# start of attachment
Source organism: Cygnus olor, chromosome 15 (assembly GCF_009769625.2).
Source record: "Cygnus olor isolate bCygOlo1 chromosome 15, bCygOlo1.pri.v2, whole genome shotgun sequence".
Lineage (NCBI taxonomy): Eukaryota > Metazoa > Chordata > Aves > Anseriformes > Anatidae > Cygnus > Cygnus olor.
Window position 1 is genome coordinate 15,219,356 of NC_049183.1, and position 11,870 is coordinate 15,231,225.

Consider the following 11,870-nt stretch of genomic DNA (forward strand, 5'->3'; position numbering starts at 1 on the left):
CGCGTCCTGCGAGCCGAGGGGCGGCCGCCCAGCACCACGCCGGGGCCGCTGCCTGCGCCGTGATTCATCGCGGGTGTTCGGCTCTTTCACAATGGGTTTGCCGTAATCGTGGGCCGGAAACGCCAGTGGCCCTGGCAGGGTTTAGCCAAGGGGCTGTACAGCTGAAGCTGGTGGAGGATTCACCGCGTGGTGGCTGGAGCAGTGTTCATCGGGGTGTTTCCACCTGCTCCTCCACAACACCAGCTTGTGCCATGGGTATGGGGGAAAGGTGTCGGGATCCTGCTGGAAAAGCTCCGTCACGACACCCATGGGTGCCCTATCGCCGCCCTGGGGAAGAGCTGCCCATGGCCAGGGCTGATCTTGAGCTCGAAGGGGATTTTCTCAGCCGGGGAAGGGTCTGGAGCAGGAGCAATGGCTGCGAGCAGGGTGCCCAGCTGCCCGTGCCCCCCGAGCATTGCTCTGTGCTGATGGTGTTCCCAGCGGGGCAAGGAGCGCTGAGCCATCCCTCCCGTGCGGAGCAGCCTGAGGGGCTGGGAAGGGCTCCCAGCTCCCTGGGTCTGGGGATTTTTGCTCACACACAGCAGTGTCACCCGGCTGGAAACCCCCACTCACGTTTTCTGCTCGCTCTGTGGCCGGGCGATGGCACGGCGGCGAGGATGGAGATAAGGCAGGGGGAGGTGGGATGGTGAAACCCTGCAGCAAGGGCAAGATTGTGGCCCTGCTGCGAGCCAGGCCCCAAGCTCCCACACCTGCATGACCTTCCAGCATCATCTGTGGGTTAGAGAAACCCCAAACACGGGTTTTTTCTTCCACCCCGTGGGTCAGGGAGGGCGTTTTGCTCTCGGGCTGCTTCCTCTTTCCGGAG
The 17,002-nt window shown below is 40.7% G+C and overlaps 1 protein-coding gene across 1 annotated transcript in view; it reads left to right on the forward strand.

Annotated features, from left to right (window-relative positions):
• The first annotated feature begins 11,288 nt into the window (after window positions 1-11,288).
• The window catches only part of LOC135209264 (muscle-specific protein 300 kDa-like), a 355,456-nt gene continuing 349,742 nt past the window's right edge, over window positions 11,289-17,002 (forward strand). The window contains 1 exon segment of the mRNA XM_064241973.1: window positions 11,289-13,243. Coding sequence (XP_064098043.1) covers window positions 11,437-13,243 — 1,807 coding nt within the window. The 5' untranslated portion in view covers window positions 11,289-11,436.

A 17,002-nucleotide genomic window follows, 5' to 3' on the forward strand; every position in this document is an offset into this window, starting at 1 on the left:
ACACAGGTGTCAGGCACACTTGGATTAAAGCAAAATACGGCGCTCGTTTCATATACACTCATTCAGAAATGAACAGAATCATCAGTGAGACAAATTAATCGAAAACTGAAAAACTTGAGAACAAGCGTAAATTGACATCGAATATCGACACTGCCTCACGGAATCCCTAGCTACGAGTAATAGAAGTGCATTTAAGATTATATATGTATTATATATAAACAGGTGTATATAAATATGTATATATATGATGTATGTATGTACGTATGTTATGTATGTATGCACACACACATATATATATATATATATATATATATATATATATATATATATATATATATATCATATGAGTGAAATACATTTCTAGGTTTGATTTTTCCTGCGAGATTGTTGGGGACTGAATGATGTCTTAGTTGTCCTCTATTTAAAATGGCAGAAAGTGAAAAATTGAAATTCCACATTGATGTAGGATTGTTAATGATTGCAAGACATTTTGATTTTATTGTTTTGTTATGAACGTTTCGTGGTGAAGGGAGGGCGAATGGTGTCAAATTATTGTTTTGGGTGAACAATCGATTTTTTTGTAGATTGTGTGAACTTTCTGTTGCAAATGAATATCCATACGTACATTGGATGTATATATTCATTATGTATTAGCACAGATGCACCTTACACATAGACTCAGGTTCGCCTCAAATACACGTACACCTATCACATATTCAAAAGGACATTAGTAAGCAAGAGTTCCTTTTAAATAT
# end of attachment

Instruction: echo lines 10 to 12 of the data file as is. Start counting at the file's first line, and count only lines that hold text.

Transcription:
• The window catches only part of LOC135209264 (muscle-specific protein 300 kDa-like), a 355,456-nt gene continuing 349,742 nt past the window's right edge, over window positions 11,289-17,002 (forward strand). The window contains 1 exon segment of the mRNA XM_064241973.1: window positions 11,289-13,243. Coding sequence (XP_064098043.1) covers window positions 11,437-13,243 — 1,807 coding nt within the window. The 5' untranslated portion in view covers window positions 11,289-11,436.

A 17,002-nucleotide genomic window follows, 5' to 3' on the forward strand; every position in this document is an offset into this window, starting at 1 on the left:
ACACAGGTGTCAGGCACACTTGGATTAAAGCAAAATACGGCGCTCGTTTCATATACACTCATTCAGAAATGAACAGAATCATCAGTGAGACAAATTAATCGAAAACTGAAAAACTTGAGAACAAGCGTAAATTGACATCGAATATCGACACTGCCTCACGGAATCCCTAGCTACGAGTAATAGAAGTGCATTTAAGATTATATATGTATTATATATAAACAGGTGTATATAAATATGTATATATATGATGTATGTATGTACGTATGTTATGTATGTATGCACACACACATATATATATATATATATATATATATATATATATATATATATATATATATATCATATGAGTGAAATACATTTCTAGGTTTGATTTTTCCTGCGAGATTGTTGGGGACTGAATGATGTCTTAGTTGTCCTCTATTTAAAATGGCAGAAAGTGAAAAATTGAAATTCCACATTGATGTAGGATTGTTAATGATTGCAAGACATTTTGATTTTATTGTTTTGTTATGAACGTTTCGTGGTGAAGGGAGGGCGAATGGTGTCAAATTATTGTTTTGGGTGAACAATCGATTTTTTTGTAGATTGTGTGAACTTTCTGTTGCAAATGAATATCCATACGTACATTGGATGTATATATTCATTATGTATTAGCACAGATGCACCTTACACATAGACTCAGGTTCGCCTCAAATACACGTACACCTATCACATATTCAAAAGGACATTAGTAAGCAAGAGTTCCTTTTAAATAT